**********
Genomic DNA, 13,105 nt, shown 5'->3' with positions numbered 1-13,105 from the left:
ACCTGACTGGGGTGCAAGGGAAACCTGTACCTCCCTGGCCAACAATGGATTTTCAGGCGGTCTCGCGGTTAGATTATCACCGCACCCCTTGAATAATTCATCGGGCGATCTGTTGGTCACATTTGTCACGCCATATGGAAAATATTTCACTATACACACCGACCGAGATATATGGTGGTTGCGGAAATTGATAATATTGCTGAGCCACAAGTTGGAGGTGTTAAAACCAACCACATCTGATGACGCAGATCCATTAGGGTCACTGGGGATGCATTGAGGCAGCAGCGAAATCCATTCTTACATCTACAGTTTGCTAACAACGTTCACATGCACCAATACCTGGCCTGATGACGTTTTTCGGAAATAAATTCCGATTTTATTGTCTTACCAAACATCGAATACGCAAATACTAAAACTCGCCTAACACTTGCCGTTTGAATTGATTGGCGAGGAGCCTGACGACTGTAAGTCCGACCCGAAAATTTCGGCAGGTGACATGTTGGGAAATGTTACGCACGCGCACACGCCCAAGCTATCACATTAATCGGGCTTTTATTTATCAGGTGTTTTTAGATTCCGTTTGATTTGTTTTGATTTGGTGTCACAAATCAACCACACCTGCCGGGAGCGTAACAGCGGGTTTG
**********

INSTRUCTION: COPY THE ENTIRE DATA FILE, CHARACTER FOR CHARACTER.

Genomic DNA, 13,105 nt, shown 5'->3' with positions numbered 1-13,105 from the left:
ACCTGACTGGGGTGCAAGGGAAACCTGTACCTCCCTGGCCAACAATGGATTTTCAGGCGGTCTCGCGGTTAGATTATCACCGCACCCCTTGAATAATTCATCGGGCGATCTGTTGGTCACATTTGTCACGCCATATGGAAAATATTTCACTATACACACCGACCGAGATATATGGTGGTTGCGGAAATTGATAATATTGCTGAGCCACAAGTTGGAGGTGTTAAAACCAACCACATCTGATGACGCAGATCCATTAGGGTCACTGGGGATGCATTGAGGCAGCAGCGAAATCCATTCTTACATCTACAGTTTGCTAACAACGTTCACATGCACCAATACCTGGCCTGATGACGTTTTTCGGAAATAAATTCCGATTTTATTGTCTTACCAAACATCGAATACGCAAATACTAAAACTCGCCTAACACTTGCCGTTTGAATTGATTGGCGAGGAGCCTGACGACTGTAAGTCCGACCCGAAAATTTCGGCAGGTGACATGTTGGGAAATGTTACGCACGCGCACACGCCCAAGCTATCACATTAATCGGGCTTTTATTTATCAGGTGTTTTTAGATTCCGTTTGATTTGTTTTGATTTGGTGTCACAAATCAACCACACCTGCCGGGAGCGTAACAGCGGGTTTG